Thomas Crapper and Dick Turpin

Trip Start May 15, 2007
Trip End May 30, 2007

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Flag of United Kingdom  ,
Friday, May 18, 2007

York: an old British town. Yes, that is the proper description. Here I wandered about excessively and, in so doing, discovered that many of my pre-conceived English stereotypes were accurate: stately and well postured cats sat on window sills, looking nonchalantly out onto the street, large and well-behaved dogs were ubiquitous, and old guys in knee socks played croquet in a large field on the outskirts of town.

Actually, it was quite nice being there in the middle of the week. The hostel was almost empty, save for some misc. individuals: including a couple of guys just embarking upon a year-long trip. I would have been jealous, but for the massive packs they hauled. They said they were tired of the daily routine and the escape was worth the massive packs. 

York's got its fair share of history: old minster, old Roman ruins, old statues, old streets, and old people.  Though, more striking than the old people were the young people. I have to say, I saw more daylight drunk people in York than in any other city. Some highlights: four middle-aged and tarted up, buxom women, shoes in hand, running across a busy street while laughing shrilly and calling to one another. My adjectives are a bit negative sounding...but actually the sight brought a smile to one's lips. One evening as I sat by the river eating a sandwich I encountered some guys (also tarted up and seemingly intoxicated). Rather, they peered over the wall and winked at me, then frolicked by.  Oh, that sandwich! The guy from whom I bought it became very sarcastic when I requested a napkin: "would you like a fork to go with that also?"

Lonely Planet dedicated something like three full columns to "England's largest medieval cathedral and Yorkshire's most important historic building...the simply awesome minster..."  With such a glowing description I had no choice, really, but to head there first.  The Minster was built some time around 1200 upon Roman and Norman ruins (the latter having been built upon the former before their own disintegration).  I did climb to the tower.  A pasty, puffing woman in front of me continually threatened that I might be forced to give her a push.  oy!   Nonetheless, the views were quite lovely.  One could see all about from the top: old buildings everywhere.  The LP recommended the exploration of many of these sites, but I feared historical burn-out and instead took many photos.  I did take some photos inside the Minster (non-flash, of course).  Though, in retrospect, I haven't any details to share.  Merely, these things captured my interest.  Some Puritan looking figures (interred behind their, assumed, likenesses): Ahh, this entry is already entirely too long.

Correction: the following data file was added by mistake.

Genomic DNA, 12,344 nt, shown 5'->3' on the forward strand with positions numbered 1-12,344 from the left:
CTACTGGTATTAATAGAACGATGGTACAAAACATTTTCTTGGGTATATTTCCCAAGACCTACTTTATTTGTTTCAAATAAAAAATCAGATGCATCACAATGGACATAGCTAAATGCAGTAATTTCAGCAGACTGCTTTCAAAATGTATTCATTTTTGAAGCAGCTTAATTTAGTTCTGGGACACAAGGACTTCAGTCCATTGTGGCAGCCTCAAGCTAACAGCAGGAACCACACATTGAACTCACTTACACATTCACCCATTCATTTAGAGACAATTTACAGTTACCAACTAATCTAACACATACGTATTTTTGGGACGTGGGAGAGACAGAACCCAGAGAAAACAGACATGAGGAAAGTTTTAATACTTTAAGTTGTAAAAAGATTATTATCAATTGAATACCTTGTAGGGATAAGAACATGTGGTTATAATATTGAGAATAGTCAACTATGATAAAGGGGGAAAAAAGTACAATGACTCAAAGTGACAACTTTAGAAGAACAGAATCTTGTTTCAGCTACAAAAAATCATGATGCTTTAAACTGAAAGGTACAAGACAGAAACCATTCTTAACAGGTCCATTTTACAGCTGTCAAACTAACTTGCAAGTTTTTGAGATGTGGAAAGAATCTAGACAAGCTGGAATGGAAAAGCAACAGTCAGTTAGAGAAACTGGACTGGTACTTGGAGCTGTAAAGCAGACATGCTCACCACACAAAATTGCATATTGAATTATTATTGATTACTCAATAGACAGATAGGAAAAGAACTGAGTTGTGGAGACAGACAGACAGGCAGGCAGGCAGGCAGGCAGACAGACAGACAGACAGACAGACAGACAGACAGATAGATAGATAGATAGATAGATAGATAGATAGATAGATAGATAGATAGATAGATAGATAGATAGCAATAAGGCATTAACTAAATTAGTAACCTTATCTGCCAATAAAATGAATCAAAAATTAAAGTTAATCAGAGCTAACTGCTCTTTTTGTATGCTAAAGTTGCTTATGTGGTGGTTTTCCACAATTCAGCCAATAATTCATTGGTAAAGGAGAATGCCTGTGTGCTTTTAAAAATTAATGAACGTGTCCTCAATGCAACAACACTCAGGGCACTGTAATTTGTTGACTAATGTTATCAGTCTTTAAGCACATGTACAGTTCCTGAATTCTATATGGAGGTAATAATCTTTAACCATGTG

Anyway, the random Roman and Norman ruins scattered about the Museum Gardens are, as you can see, quite picturesque:  I entertained myself by taking self-photos
Clifford's Tower, perched stoutly upon a hill, was the site of the imprisonment of Jews during anti-semitic riots in 1190.  Apparently the castle once attached to the tower was destroyed during these riots.  The Castle Museum was, perhaps, the most interesting place to wander.  "There's a bewildering array of evocative everyday objects from the past 400 years..."  LP is not wrong about this.  It is a most intriguiing collection of history.  However, I must say, I was quite dissapointed in the cell of Dick Turpin. The LP really built that cell up to be quite enthralling; alas, 'twas quite ordinary. But, the Castle Museum did have a lovely display on the evolution of the loo: including some original models designed by that genius, Thomas Crapper. Hats off and hail to the chief.

Before leaving I entertained myself on the 13th century city walls.  Unlike the &@%! expensive city walls in Xi'an, these are quite open and quite free.  The wrap around a good portion of the city.  Here I settled upon a very effective means of self-entertainment: the leaping photo.  Leah had introduced me to this particular delight about a week earlier.  First I thought to use the olde meditating pose, but quickly abandoned the idea (already much overused).  The leaping photo proved to be a wonderful diversion throughout the journey and I am much indebted to Leah's brilliance :) 
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